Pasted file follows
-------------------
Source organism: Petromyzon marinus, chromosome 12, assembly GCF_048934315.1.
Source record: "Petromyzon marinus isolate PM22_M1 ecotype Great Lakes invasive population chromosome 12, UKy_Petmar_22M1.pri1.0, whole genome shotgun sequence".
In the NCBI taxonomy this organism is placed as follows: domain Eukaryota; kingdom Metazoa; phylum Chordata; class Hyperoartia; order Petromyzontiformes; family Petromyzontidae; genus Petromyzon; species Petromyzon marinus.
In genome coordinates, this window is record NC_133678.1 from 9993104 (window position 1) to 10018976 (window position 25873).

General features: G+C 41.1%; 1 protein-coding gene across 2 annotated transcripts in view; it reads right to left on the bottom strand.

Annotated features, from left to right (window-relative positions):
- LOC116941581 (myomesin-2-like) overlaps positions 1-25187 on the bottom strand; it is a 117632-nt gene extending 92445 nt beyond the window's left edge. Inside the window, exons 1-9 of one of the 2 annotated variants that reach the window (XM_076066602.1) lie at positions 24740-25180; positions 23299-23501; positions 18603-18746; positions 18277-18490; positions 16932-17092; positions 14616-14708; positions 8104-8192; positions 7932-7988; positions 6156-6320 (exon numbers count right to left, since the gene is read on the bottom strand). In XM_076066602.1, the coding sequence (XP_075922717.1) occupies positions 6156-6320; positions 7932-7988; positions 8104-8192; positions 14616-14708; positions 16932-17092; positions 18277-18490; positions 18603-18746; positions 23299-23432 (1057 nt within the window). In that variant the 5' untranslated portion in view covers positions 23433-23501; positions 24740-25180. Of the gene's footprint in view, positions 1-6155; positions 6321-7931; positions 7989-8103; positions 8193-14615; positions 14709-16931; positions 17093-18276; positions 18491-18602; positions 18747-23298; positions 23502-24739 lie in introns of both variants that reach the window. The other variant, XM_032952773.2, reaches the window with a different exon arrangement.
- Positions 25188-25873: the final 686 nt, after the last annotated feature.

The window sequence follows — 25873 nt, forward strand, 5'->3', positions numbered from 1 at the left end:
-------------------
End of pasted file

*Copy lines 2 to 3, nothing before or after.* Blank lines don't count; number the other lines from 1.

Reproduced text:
Source record: "Petromyzon marinus isolate PM22_M1 ecotype Great Lakes invasive population chromosome 12, UKy_Petmar_22M1.pri1.0, whole genome shotgun sequence".
In the NCBI taxonomy this organism is placed as follows: domain Eukaryota; kingdom Metazoa; phylum Chordata; class Hyperoartia; order Petromyzontiformes; family Petromyzontidae; genus Petromyzon; species Petromyzon marinus.